Objectives

  • Provide small inner city business owners with the training, tools, and peer-to-peer support that will enable them to envision and fulfill their capacity to become community leaders.
  • Stimulate economic development in Boston’s neighborhoods by delivering a high-impact program to existing businesses with the potential to grow, create jobs, generate wealth, and assume a leadership role in the community.
  • Establish a network of business professionals (i.e. lawyers, accountants, bankers, venture capitalists, human resource directors) to provide the advice and one-on-one coaching that small inner city and minority business owners typically lack.
  • Provide inner city small business owners with greater access to new markets, capital, and knowledge. Improve understanding among small business owners of different ethnic and racial backgrounds and the wider business community about the challenges of working, living, and building a successful business in the inner city.
  • Develop a body of research to inform the academic and economic development communities and influence the public policy debate over the allocation of public funds to start-up versus existing businesses with growth potential. Create a replicable and scalable model. Become the leading economic development program that works with existing inner city businesses seeking growth. Establish ICE as a self-sustaining, multi-year inner city economic development initiative.

Activities

  • Emphasize how a commitment to one’s community can have a huge payoff to the bottom line of a business. This message will be reinforced by bringing successful business and community leaders into the class to work with ICE participants, as well as serve as coaches and role models.
  • Utilize a rigorous application, interview, and selection committee process to select high growth potential businesses for the program.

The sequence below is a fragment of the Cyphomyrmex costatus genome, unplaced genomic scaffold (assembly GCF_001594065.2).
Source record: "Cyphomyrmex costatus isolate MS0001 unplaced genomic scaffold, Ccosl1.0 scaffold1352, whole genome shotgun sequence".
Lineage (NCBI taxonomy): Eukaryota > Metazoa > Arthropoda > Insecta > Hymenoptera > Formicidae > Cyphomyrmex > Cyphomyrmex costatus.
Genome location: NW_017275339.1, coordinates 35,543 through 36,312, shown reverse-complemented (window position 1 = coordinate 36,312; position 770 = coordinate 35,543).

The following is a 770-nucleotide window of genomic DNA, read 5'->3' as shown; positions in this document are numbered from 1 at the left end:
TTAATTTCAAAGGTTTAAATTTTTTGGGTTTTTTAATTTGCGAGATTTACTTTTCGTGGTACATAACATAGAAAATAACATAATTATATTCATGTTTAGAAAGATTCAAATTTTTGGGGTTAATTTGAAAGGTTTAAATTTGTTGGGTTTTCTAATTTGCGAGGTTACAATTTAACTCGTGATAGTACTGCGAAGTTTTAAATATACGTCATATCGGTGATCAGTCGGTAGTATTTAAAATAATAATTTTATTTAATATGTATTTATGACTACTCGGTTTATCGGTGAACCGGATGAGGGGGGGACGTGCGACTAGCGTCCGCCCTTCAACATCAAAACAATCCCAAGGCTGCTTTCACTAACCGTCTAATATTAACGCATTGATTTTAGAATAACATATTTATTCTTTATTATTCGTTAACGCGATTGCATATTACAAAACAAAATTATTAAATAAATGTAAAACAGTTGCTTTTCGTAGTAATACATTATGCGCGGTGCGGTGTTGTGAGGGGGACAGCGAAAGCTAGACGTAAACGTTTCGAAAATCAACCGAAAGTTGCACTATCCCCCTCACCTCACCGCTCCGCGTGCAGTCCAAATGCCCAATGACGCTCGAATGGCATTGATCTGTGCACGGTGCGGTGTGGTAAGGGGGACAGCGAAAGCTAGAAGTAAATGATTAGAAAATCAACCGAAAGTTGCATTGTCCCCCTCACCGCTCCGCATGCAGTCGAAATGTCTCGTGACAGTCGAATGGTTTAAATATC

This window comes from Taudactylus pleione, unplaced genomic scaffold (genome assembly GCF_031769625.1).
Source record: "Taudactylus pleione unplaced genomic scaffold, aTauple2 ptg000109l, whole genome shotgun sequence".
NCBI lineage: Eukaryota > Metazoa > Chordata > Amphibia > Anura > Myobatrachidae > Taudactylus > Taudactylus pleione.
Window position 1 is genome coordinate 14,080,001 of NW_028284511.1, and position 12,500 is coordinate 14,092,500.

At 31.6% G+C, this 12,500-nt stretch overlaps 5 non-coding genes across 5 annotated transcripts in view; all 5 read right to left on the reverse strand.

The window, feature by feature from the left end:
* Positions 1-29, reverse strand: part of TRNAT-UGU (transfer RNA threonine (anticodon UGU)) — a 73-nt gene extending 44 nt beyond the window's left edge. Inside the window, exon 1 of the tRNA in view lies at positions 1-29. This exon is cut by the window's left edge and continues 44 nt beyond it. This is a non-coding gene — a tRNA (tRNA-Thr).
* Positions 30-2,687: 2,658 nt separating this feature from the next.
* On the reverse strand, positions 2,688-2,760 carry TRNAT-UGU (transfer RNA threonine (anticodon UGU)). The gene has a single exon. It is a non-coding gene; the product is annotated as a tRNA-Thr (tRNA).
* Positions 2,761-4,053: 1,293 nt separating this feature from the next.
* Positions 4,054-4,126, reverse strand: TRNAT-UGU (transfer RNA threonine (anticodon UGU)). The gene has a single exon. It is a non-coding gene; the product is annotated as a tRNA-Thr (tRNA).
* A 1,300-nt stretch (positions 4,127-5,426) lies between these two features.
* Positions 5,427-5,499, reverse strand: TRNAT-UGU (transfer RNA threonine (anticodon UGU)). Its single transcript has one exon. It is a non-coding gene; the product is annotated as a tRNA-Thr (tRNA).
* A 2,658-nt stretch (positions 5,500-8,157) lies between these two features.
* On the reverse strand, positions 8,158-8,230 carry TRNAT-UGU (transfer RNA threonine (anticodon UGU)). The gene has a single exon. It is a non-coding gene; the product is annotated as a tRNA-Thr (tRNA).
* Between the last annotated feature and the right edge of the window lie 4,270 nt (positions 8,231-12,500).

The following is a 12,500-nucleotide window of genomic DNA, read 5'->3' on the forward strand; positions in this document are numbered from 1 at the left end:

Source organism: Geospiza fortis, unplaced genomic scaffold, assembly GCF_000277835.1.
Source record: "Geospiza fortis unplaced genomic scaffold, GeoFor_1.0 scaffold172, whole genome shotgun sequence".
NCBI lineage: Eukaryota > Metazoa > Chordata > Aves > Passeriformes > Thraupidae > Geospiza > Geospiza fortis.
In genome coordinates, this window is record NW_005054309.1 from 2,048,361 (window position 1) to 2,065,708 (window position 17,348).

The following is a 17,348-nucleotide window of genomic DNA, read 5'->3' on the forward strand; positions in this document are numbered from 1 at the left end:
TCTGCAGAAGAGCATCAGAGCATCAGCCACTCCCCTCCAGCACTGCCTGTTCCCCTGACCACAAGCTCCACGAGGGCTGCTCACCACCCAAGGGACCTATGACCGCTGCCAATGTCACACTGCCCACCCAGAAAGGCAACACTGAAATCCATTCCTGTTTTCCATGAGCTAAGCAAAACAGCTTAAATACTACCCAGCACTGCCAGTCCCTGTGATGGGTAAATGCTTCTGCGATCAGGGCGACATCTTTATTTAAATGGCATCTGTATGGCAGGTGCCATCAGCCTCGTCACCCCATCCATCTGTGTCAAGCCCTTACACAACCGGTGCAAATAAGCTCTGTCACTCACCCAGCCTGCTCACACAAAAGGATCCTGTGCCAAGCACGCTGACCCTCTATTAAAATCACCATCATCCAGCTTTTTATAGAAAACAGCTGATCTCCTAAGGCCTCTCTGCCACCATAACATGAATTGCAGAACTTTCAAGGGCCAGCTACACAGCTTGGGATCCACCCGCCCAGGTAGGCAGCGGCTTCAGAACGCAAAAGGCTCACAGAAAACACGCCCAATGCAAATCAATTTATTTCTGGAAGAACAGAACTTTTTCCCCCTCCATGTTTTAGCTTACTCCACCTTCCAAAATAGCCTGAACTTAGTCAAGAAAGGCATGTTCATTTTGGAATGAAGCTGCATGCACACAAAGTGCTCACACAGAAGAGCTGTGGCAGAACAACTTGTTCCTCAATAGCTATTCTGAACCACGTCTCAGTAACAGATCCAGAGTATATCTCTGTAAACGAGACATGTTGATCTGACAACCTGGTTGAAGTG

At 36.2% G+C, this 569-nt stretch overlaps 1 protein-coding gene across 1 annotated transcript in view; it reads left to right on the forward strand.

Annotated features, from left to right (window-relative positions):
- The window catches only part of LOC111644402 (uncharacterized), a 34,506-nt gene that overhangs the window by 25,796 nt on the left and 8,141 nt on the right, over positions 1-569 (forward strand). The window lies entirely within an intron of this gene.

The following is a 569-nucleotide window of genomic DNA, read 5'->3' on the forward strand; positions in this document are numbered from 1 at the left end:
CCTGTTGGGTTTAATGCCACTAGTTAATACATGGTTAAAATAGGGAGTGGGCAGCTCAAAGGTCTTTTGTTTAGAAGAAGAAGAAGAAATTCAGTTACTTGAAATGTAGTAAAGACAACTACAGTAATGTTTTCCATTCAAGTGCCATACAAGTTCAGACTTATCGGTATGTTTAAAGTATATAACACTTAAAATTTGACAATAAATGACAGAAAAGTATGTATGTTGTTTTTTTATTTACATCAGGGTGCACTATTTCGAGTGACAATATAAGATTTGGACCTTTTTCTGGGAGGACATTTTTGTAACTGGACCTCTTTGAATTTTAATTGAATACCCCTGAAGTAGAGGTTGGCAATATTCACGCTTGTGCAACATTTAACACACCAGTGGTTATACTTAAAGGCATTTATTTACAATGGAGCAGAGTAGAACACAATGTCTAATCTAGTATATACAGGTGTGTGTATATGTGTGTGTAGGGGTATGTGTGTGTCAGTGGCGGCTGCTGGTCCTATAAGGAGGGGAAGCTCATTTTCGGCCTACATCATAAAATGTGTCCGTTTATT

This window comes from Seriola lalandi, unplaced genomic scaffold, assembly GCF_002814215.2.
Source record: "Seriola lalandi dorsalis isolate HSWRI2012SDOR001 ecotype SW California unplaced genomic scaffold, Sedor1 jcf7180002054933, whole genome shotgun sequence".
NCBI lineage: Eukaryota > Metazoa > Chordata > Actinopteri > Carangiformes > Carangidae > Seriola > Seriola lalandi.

• Recruit and monitor a sufficient number of people in each professional category to provide coverage to all ICE participants.
  • Monitor the value of classes and networking with bankers, angel investors, venture capitalists, lawyers, accountants, marketers, human resources directors, and other professionals who can help ICE participants access new markets, capital, and knowledge.
  • Target specific inner city neighborhoods (i.e. Mattapan, Roxbury, Dorchester, Jamaica Plain, Roslindale) and select a diverse mix of participants for the first class that includes African American, Hispanic, and women entrepreneurs.
  • Conduct extensive survey of ICE participants from the start of the program including field research.
  • Develop case studies, publish articles in academic journals, track each ICE participant for three-tofive years for ongoing research purposes. Within five years ICE will have five sites running its programs throughout Massachusetts. ICE’s calendar is based on an academic year and held at a state, small private, or community college so that it can be easily replicated at similar institutions.
  • Design and execute a media strategy and marketing campaign to promote ICE’s unique and visionary approach to inner city economic development at the local, state, and national levels.
  • Develop non-philanthropic revenue streams that include tuition, fees for service, and other market generated revenues.